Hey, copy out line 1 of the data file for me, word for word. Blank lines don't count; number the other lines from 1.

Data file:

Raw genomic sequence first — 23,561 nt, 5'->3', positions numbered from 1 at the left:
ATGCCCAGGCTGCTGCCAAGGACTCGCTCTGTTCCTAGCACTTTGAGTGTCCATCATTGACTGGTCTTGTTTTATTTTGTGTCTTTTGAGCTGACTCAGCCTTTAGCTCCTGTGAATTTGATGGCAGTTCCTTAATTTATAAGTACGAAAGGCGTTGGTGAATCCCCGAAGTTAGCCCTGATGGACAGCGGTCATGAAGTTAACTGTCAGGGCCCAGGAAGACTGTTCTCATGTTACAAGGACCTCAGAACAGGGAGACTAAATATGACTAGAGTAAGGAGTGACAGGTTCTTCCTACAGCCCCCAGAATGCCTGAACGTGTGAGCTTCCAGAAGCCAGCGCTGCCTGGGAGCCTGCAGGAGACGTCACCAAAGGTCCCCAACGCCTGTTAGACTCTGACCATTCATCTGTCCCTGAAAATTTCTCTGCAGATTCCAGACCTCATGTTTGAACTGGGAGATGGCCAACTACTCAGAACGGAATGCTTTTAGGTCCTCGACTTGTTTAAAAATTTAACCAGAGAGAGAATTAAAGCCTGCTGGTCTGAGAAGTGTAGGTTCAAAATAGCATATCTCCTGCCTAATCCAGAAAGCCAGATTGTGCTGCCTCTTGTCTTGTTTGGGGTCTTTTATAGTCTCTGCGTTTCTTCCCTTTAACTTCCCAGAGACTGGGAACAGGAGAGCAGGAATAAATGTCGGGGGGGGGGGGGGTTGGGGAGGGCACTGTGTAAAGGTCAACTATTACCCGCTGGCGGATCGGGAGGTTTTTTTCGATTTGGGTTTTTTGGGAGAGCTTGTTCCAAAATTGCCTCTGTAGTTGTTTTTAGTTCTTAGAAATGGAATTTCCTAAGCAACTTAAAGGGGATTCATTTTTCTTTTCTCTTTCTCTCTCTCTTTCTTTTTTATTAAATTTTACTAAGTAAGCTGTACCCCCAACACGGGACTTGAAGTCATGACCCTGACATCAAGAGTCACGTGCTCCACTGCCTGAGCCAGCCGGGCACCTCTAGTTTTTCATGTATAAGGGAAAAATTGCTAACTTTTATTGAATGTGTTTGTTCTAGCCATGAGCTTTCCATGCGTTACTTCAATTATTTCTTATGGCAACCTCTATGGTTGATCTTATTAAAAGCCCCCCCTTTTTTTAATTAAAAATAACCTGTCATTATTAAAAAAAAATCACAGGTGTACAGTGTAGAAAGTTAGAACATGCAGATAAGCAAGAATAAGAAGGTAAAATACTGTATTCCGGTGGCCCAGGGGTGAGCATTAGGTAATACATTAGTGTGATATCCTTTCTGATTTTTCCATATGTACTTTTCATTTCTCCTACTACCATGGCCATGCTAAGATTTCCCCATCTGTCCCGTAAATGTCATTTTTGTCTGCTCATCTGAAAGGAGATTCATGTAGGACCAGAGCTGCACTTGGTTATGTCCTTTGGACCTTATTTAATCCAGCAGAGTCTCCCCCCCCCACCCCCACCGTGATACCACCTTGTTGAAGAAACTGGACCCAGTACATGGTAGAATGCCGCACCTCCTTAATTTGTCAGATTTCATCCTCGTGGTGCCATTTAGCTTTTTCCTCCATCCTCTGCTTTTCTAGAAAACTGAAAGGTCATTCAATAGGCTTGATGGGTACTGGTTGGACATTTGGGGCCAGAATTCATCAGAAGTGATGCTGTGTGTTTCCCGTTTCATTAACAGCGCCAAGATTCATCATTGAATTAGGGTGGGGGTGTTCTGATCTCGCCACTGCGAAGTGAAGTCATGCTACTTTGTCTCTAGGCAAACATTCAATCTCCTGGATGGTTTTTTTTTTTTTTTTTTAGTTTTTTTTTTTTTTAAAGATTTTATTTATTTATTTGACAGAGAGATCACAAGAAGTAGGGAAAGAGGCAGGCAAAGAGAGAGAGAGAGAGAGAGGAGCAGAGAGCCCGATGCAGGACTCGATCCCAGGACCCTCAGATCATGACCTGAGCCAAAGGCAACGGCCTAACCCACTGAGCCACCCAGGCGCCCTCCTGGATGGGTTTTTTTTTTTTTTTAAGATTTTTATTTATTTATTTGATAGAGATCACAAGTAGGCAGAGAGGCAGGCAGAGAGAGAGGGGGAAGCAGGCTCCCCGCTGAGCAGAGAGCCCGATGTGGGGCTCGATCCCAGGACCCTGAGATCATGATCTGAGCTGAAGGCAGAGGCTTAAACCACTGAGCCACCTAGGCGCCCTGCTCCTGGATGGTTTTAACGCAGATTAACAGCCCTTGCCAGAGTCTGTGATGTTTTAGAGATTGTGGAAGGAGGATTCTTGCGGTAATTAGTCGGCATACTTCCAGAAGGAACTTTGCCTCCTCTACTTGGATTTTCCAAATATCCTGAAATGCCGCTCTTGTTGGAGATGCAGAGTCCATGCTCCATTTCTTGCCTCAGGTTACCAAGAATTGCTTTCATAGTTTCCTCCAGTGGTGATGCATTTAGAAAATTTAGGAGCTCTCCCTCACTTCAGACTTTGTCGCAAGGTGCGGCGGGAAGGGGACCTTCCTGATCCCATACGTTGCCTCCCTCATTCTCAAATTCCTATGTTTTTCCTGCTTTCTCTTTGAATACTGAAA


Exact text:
Raw genomic sequence first — 23,561 nt, 5'->3', positions numbered from 1 at the left: